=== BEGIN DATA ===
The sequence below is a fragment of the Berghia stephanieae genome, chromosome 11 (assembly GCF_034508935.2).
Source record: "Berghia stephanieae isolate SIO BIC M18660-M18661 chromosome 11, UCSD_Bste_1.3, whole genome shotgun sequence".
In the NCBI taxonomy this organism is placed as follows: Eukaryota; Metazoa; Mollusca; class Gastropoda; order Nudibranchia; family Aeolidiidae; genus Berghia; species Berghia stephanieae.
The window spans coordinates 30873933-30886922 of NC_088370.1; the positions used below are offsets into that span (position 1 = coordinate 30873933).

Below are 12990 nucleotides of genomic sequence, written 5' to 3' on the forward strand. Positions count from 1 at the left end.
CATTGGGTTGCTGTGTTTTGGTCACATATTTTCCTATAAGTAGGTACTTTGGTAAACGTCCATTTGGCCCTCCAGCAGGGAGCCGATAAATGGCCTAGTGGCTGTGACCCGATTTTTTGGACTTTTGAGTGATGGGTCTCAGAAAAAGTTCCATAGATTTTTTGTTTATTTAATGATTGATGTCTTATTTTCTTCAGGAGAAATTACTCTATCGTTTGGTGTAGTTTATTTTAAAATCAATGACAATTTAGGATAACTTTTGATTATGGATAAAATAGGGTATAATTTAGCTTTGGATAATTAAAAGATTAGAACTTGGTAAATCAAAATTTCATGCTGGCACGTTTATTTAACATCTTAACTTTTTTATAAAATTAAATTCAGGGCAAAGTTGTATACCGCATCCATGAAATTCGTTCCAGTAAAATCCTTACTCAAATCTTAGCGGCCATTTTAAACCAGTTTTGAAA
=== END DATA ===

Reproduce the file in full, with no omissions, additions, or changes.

The sequence below is a fragment of the Berghia stephanieae genome, chromosome 11 (assembly GCF_034508935.2).
Source record: "Berghia stephanieae isolate SIO BIC M18660-M18661 chromosome 11, UCSD_Bste_1.3, whole genome shotgun sequence".
In the NCBI taxonomy this organism is placed as follows: Eukaryota; Metazoa; Mollusca; class Gastropoda; order Nudibranchia; family Aeolidiidae; genus Berghia; species Berghia stephanieae.
The window spans coordinates 30873933-30886922 of NC_088370.1; the positions used below are offsets into that span (position 1 = coordinate 30873933).

Below are 12990 nucleotides of genomic sequence, written 5' to 3' on the forward strand. Positions count from 1 at the left end.
CATTGGGTTGCTGTGTTTTGGTCACATATTTTCCTATAAGTAGGTACTTTGGTAAACGTCCATTTGGCCCTCCAGCAGGGAGCCGATAAATGGCCTAGTGGCTGTGACCCGATTTTTTGGACTTTTGAGTGATGGGTCTCAGAAAAAGTTCCATAGATTTTTTGTTTATTTAATGATTGATGTCTTATTTTCTTCAGGAGAAATTACTCTATCGTTTGGTGTAGTTTATTTTAAAATCAATGACAATTTAGGATAACTTTTGATTATGGATAAAATAGGGTATAATTTAGCTTTGGATAATTAAAAGATTAGAACTTGGTAAATCAAAATTTCATGCTGGCACGTTTATTTAACATCTTAACTTTTTTATAAAATTAAATTCAGGGCAAAGTTGTATACCGCATCCATGAAATTCGTTCCAGTAAAATCCTTACTCAAATCTTAGCGGCCATTTTAAACCAGTTTTGAAA